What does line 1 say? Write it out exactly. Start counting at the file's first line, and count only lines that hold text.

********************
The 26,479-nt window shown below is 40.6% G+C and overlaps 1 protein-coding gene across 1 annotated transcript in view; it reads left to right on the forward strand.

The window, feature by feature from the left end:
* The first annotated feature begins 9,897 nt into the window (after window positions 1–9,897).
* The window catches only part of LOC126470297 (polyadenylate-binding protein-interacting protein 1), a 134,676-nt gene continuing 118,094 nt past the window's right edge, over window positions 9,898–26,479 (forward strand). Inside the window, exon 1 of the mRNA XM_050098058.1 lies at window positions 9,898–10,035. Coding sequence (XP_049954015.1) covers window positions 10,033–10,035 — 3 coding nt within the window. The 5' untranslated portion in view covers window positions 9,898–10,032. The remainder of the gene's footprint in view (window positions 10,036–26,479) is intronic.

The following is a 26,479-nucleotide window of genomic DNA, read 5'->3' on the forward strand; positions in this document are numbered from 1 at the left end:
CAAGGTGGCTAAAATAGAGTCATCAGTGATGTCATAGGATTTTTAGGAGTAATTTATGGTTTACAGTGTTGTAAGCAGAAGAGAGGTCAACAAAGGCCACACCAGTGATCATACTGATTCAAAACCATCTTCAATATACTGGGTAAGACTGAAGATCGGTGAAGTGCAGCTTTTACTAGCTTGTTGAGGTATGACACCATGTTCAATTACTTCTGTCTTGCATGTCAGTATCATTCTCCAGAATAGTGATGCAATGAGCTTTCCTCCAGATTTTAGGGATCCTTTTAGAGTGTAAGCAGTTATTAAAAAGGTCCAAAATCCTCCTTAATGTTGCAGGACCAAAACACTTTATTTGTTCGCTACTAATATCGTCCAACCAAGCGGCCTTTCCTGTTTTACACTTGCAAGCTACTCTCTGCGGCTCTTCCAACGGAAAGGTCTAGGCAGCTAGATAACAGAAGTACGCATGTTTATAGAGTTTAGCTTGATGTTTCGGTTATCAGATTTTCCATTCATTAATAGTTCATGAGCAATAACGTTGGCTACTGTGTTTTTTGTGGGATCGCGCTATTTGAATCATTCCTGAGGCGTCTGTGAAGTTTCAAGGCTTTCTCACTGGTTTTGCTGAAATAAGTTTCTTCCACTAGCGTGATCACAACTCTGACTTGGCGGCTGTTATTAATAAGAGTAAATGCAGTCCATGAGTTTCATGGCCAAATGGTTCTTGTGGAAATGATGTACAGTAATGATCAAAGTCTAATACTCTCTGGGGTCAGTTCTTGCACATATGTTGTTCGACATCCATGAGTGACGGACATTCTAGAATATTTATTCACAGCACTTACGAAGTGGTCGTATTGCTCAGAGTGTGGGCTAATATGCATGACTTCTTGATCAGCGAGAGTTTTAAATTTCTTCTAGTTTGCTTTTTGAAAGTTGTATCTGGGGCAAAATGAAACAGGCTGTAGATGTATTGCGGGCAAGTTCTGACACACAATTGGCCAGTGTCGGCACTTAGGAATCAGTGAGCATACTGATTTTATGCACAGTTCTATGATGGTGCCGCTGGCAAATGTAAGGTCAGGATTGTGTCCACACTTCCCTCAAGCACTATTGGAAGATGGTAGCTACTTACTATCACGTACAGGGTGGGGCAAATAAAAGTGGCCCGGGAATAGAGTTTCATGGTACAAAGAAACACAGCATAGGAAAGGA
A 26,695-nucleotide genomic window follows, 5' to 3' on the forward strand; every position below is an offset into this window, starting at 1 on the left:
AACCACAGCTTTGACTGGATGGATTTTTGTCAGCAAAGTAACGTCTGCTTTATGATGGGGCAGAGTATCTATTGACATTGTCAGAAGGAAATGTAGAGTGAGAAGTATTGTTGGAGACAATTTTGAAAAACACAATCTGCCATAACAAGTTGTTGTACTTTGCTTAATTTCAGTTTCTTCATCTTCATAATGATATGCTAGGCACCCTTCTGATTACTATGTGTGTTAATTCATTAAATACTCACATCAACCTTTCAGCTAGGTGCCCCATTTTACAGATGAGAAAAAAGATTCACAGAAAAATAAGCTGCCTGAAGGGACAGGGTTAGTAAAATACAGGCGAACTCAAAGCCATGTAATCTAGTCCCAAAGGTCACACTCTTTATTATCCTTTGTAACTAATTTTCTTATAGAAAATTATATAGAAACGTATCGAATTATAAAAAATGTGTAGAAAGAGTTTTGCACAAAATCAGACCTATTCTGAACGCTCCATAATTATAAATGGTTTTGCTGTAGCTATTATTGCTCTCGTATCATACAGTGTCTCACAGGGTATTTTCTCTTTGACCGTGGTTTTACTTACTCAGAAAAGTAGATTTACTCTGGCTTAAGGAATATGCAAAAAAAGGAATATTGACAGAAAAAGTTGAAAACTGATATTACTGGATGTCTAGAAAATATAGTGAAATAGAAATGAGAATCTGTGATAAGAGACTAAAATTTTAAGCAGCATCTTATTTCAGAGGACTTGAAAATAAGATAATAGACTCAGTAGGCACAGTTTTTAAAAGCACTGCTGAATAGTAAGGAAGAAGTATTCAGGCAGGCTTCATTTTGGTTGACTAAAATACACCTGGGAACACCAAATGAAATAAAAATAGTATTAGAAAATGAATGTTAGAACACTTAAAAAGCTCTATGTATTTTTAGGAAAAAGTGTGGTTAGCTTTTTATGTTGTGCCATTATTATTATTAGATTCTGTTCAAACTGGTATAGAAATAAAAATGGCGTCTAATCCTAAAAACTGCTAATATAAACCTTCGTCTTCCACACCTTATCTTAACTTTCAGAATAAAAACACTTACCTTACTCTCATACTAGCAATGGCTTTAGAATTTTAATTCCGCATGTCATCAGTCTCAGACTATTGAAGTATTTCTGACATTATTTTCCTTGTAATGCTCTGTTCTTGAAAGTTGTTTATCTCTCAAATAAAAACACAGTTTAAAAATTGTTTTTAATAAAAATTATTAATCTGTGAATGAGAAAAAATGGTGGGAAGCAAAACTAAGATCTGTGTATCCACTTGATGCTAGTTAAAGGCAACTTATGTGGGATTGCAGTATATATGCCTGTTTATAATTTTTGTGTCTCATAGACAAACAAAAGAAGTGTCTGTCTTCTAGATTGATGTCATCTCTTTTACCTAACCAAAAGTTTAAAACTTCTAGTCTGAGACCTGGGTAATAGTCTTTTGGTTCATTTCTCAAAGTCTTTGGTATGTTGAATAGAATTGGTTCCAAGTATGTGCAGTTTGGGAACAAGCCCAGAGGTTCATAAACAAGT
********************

The 26,479-nt window shown below is 40.6% G+C and overlaps 1 protein-coding gene across 1 annotated transcript in view; it reads left to right on the forward strand.